Friday, 5 February 2016

I Am Not Afraid by Erika Woods

Two nudges. She knows exactly how far - just wide enough for a slender body to slip through. The kitchen door sighs. Shhh. No one must know. No one must ever find out. This is secret. Her secret.

A clock marks time. Tick Tock. Tick Tock. Her time. There’s not much left. From beneath a heavy cloud moonlight strikes the window, piercing the night’s blackness.

“I am not afraid,” she says over and over. ‘I am not afraid.’

I am on the brink.  I shuffle in and out of infirmity.  My life hangs by a thread.
And I am not afraid. I am not afraid.

Are they watching?
What do they see?

An old woman taunted by delusion; shrivelled with waiting? No? What then?
A child?  A mother’s love overflowing?  Dark days, dark moods?  The father’s disapproval that moulds itself around infant innocence?  The unknown sin heavy upon my fledgling shoulders?

What have I done? My eyes send the silent question to my mother. What have I done? She turns away. I watch. Her very being droops. I see she bears the same heavy mantle as mine. Each time she turns away its weight bows her a little more.

In old age she stoops almost double, with sidelong glances swiping at her adult child - the reminder of her inadequacy and guilt?

The light is dazzling. He is dead! His disapproval evaporates with his withered soul. On high, I weep for him. On high, I shout joyously. On high, the scars remain embedded, streaked tears encoded through the years. My transgression never to be revealed.  My eight year old eyes stare at his still, sickly, waxen-yellow features. What did I do? What did I do?  His eyes snap open. I scream and run from the room.

I am not there.
I am here.
I am not afraid.

I am an island, marooned in a swaying sea of clustered cowslip yellow. Above, a haze of heat is swaddled in a never-ending blue. Happiness, a light breathe in the breeze. Am I happy? Was I happy? What is happy? This moment when only colour touches me? This moment when his eyes close forever. How will I know?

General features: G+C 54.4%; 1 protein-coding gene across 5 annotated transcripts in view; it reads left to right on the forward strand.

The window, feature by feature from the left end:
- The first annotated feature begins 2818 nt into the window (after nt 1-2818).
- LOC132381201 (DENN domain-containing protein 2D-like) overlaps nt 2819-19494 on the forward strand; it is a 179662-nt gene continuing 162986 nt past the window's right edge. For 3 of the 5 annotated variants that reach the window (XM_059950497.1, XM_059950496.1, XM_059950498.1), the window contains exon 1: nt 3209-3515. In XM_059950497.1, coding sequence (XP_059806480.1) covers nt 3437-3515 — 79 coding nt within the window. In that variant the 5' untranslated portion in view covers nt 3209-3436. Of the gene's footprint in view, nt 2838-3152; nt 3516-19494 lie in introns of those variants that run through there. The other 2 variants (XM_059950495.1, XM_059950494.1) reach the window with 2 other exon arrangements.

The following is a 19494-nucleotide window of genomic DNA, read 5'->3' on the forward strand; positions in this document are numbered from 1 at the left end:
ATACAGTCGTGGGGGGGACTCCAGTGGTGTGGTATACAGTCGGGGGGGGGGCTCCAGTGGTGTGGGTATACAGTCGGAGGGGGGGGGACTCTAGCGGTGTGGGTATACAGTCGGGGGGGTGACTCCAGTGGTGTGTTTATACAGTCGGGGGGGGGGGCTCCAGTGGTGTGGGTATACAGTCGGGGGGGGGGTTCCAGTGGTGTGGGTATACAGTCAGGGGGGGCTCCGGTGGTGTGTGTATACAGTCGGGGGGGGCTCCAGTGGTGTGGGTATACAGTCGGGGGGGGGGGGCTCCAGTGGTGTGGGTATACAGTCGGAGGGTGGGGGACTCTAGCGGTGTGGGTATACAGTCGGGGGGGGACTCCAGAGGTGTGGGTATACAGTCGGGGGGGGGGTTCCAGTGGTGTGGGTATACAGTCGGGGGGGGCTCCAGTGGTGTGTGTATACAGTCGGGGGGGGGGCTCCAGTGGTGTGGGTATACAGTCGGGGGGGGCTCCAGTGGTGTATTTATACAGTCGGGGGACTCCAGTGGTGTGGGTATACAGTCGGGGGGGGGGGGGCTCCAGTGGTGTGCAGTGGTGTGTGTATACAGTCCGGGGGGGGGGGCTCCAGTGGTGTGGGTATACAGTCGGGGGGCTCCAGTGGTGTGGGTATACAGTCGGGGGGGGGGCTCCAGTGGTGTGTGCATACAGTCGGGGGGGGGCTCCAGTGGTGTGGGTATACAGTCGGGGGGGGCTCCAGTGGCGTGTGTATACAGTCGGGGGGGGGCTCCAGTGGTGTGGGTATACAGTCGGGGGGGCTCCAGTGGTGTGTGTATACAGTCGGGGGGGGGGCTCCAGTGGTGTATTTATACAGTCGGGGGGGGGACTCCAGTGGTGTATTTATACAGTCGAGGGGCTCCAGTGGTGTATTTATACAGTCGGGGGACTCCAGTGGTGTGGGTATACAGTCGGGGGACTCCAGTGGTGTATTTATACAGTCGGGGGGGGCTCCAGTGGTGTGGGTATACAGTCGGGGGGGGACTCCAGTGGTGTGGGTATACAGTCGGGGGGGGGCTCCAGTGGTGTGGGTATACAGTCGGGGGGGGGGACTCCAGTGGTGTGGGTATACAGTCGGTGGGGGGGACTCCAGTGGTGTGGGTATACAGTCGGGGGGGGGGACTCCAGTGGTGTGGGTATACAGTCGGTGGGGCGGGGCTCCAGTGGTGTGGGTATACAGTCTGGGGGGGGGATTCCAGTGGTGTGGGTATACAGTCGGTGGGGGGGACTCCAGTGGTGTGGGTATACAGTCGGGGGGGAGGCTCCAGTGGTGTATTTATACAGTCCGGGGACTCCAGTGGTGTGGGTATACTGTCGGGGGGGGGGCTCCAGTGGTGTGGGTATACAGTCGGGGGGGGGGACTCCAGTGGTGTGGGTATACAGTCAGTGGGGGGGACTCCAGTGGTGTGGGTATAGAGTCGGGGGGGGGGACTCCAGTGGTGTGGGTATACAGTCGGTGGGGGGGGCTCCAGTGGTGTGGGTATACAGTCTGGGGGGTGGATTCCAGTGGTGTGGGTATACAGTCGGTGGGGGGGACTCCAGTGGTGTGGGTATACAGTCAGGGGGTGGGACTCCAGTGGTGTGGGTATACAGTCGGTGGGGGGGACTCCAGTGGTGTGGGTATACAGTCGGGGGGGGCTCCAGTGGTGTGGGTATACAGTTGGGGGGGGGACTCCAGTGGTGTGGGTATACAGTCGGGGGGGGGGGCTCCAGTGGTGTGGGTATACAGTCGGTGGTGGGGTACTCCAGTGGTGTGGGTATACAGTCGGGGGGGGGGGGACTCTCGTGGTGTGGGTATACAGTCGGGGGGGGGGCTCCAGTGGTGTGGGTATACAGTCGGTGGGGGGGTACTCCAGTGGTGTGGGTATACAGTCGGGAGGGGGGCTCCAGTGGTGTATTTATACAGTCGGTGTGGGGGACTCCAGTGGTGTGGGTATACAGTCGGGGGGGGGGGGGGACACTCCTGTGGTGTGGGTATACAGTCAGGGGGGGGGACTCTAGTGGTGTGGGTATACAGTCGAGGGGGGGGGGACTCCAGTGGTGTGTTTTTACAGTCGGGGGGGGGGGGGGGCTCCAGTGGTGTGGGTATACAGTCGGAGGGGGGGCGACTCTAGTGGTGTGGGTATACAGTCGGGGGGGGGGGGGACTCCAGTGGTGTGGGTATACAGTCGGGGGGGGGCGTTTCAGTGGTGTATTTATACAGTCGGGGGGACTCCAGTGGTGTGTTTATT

Are they watching?
What do they see?

Do they see the child with golden plaits that match ripened corn? As she runs barefooted through meadow and forest? As she splashes in streams? As she delights in dappled, silver-flashing fingers that spread, sprawl, dance and fall, cold and fresh from the mountain’s womb?

Do they see the young maiden, with soft, newly swollen breasts pushing into the world, as she welcomes the day unhindered by clothes. No carnal knowledge shackles her natural immodesty. She does not feel the stranger’s presence. His inquisitive eyes penetrating. His desire feeding on her nakedness. Nor his madness.

It is over. Swiftly.

Blood, mud, semen smear across whimpered protests. I lay tangled. A trembling mess of mauve-bruised limbs. Sobs lie, lead ingots, weighted inside me. Wetness trickles shame between my thighs. Putrid breathe stinks in my nostrils; the foulness of his tongue lingers on mine; the rabid touch embedded in skin - my skin.

They find me naked. My hands tear at my rancid flesh. They halt the mutilation, gently binding my strident scratchings. They cover my nakedness. They bathe my body. Blood, mud, semen pool away as if nothing has happened. 

But the putrid breathe remains, as does the foulness of tongue and the rabid touch. A lifetime suppuration. Scabbing superficially, only to be picked instantly raw. A word, a gesture, a sour, unwashed odour or a roughness of hand.

Sobs remain festering lumps plugged within my breast. If I cry I may never stop. So I do not. They question me. I cannot answer.

I am not there.
I am here.
I am not afraid.

The wind whips at oaks, hazel and hawthorn, alder and ash. Browbeating branches. Snatching at leaves. Hurling them groundward. I stride through rustling fear and clamber onto the jagged coldness of ice-scoured rocks.  Below in the valley, one by one, lights flare. Snaking - a flickering necklace slung beneath lofty star-bright shadows.

I am here.
I am not afraid.

I know they are watching.
Is this what they see?

A young woman, hunched into her winter coat? Beside her, a man, a few years older, scatters rusted leafy heaps as they walk. She does not smile as he talks, or respond. Her voice was left behind long ago.